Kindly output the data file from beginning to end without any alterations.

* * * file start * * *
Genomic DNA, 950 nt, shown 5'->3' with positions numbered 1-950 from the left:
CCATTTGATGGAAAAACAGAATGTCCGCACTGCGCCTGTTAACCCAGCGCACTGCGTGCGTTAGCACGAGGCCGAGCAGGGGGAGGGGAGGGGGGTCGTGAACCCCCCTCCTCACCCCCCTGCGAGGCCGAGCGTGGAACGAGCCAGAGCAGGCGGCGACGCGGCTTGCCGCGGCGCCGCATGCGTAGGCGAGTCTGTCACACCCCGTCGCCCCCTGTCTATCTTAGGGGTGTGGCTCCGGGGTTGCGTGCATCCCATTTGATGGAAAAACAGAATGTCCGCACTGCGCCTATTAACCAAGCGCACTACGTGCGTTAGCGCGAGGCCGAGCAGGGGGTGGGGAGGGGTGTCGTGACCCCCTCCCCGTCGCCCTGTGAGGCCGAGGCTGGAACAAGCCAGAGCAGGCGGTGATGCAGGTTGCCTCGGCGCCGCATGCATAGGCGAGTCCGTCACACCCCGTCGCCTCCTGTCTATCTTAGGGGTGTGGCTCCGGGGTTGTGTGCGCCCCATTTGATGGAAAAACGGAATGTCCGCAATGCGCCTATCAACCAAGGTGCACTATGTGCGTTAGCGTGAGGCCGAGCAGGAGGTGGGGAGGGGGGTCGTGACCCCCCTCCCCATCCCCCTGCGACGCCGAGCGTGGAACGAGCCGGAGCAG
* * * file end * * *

Genomic DNA, 950 nt, shown 5'->3' with positions numbered 1-950 from the left:
CCATTTGATGGAAAAACAGAATGTCCGCACTGCGCCTGTTAACCCAGCGCACTGCGTGCGTTAGCACGAGGCCGAGCAGGGGGAGGGGAGGGGGGTCGTGAACCCCCCTCCTCACCCCCCTGCGAGGCCGAGCGTGGAACGAGCCAGAGCAGGCGGCGACGCGGCTTGCCGCGGCGCCGCATGCGTAGGCGAGTCTGTCACACCCCGTCGCCCCCTGTCTATCTTAGGGGTGTGGCTCCGGGGTTGCGTGCATCCCATTTGATGGAAAAACAGAATGTCCGCACTGCGCCTATTAACCAAGCGCACTACGTGCGTTAGCGCGAGGCCGAGCAGGGGGTGGGGAGGGGTGTCGTGACCCCCTCCCCGTCGCCCTGTGAGGCCGAGGCTGGAACAAGCCAGAGCAGGCGGTGATGCAGGTTGCCTCGGCGCCGCATGCATAGGCGAGTCCGTCACACCCCGTCGCCTCCTGTCTATCTTAGGGGTGTGGCTCCGGGGTTGTGTGCGCCCCATTTGATGGAAAAACGGAATGTCCGCAATGCGCCTATCAACCAAGGTGCACTATGTGCGTTAGCGTGAGGCCGAGCAGGAGGTGGGGAGGGGGGTCGTGACCCCCCTCCCCATCCCCCTGCGACGCCGAGCGTGGAACGAGCCGGAGCAG